When this tingling and then numbness started I found out it was called peripheral neuoropathy and was referred to the leading neurologist in my state whose specialty was the neuropathy. He is the one who directed me to a sclero rheumatologist who walked in and diagnosed right away the Sjogren's, Raynauds, and sclero. She then did all the tests that affirmed what she thought.


There were so many times during that year with all the different appointments and no answers but I knew there was something wrong and that I couldn't give up as no one else was going to fight for me but me. The key is to get in front of doctors whose specialty is sclero or whatever ailment you have. It's also the luck of the draw to finally get in front of a doctor who actually listens and truly cares and doesn't look at you like it's all in your head. I had one doctor along the way who said maybe I should see a psychiatrist. Along the way I was told that maybe I had MS, maybe it's Lou Gehrig's, maybe it's post-polio, and on and on.


I have found that there are others with sclero like me who have the neuropathy also. I however seem isolated in that I have such horrific constant muscle pain in my legs and arms that can't be helped yet. I so hope there is an answer out there but until then it's just the way it is.


Keep fighting and please let us know how you are doing.


Warm hugs,


Share this post

Link to post
Share on other sites

Hi Carol,


Diagnosis of systemic autoimmune diseases can be long and tedious, as you are discovering. Good luck on your next appointment!


Please keep in mind I have no medical training at all (barely enough to read a digital thermometer) and I may be wrong -- I often am, and I'm sure many folks around here can heartily assure you of that. In fact, Jeannie has more training than I do, as she has even watched some episodes of "'Dr. Who" and I never have. You see, the problem is, I'm allergic to TV; I break out in a horrific case of imaginary hives from it. <LOL>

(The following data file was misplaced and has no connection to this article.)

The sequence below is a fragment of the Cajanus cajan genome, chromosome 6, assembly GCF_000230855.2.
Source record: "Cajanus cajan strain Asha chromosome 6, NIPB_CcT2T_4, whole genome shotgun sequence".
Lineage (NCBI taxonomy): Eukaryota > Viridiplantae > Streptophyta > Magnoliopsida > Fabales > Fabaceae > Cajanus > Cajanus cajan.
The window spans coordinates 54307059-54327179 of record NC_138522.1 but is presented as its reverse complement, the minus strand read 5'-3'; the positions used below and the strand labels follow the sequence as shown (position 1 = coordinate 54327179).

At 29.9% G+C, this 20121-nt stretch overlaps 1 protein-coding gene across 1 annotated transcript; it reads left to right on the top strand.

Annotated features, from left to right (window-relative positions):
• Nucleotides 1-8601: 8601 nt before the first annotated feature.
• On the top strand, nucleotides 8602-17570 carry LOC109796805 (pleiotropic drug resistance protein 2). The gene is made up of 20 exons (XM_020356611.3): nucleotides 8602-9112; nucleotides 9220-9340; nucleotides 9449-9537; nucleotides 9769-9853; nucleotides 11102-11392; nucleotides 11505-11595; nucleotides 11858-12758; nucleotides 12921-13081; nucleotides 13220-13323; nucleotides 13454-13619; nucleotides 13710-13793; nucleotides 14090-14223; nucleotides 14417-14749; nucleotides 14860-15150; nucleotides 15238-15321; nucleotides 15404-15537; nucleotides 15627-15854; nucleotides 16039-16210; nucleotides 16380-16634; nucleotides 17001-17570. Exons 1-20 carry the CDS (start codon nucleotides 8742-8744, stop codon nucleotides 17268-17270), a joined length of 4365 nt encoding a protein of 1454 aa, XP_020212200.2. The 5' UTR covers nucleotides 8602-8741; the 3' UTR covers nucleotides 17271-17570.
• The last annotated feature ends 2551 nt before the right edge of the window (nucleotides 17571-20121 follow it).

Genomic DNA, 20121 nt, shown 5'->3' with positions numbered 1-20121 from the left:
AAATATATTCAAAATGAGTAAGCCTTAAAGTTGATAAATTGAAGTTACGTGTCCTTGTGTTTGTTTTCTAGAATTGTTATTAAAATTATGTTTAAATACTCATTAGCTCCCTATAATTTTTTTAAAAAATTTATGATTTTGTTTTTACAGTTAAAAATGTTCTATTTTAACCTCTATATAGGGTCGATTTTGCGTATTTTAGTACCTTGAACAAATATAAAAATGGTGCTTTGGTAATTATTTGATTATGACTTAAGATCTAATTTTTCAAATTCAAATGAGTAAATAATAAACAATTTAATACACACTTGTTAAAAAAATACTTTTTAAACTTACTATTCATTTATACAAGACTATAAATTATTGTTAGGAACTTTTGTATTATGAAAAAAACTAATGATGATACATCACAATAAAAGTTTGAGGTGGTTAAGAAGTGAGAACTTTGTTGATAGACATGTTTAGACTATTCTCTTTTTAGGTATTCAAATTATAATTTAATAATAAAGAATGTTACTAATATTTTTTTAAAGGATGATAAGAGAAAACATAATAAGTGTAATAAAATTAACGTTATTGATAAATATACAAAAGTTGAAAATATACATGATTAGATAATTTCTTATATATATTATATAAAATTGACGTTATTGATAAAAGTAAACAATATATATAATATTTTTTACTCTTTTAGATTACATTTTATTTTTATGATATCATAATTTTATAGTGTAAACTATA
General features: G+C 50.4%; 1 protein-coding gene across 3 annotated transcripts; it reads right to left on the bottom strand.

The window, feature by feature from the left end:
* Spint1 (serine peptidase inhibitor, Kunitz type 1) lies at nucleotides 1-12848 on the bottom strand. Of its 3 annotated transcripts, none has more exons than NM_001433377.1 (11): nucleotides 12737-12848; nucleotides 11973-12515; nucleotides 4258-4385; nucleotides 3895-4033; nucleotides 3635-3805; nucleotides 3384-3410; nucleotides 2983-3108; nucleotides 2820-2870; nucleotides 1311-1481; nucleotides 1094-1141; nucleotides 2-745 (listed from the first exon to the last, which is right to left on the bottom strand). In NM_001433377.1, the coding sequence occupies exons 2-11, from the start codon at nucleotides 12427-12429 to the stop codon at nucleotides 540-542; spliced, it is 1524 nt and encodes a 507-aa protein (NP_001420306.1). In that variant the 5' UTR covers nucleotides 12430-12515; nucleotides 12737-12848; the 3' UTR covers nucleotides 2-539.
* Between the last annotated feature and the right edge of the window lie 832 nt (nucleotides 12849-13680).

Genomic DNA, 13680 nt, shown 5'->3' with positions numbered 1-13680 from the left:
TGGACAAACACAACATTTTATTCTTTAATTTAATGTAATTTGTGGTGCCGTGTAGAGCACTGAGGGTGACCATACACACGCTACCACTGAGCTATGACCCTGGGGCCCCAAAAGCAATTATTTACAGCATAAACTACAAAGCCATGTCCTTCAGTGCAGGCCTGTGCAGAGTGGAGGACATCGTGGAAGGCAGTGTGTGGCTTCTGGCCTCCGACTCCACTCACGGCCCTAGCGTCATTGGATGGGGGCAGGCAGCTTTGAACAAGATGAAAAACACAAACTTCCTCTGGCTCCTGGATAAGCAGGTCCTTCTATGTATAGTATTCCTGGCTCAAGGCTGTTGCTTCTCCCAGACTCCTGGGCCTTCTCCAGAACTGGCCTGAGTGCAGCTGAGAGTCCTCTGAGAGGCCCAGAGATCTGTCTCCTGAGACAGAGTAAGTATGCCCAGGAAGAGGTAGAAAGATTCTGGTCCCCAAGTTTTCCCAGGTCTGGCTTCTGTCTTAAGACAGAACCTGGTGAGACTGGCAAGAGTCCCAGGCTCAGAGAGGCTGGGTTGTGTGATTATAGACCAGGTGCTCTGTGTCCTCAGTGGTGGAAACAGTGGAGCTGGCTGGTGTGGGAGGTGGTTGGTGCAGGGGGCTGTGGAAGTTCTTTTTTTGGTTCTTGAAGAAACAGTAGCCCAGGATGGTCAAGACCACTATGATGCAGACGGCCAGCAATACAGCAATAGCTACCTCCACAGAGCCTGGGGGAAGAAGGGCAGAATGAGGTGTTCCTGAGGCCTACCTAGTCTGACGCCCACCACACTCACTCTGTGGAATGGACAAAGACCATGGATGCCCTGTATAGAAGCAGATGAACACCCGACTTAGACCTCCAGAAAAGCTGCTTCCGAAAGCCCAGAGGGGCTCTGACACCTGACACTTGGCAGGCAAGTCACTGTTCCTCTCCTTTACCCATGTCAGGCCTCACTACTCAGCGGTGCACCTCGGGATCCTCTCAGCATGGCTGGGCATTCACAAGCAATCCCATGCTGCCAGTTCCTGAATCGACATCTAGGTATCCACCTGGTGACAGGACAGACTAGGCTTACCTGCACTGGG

Anyway, your neuropathy sounds a bit unusual in that you relate it to being hours after exercise. I have neuropathy from scleroderma, but I wouldn't ever say it was affected by exercise, either for better or for worse. It can be intermittent, but not predicably so, for me. It has always been confined to specific areas, worse in those areas when inflammation and skin tightening are progressing; and/or caused by my Raynaud's, sciatica or carpal tunnel, etc. In any event, I wouldn't say it occurs "all over", more that it is confined to certain areas and over the years each individual cause has been identified. By doctors. Which of course you will need to consult about this.


I don't know if it could be caused by prednisone withdrawal, or not. Let us know what you find out at the doctor, okay?

Warm Hugs,


Shelley Ensz

Founder and President

International Scleroderma Network (ISN)

Hotline and Donations: 1-800-564-7099


The most important thing in the world to know about scleroderma is sclero.org.

Share this post

Link to post
Share on other sites

Create an account or sign in to comment

You need to be a member in order to leave a comment

Create an account

Sign up for a new account in our community. It's easy!

Register a new account

Sign in

Already have an account? Sign in here.

Sign In Now
Sign in to follow this  
Followers 0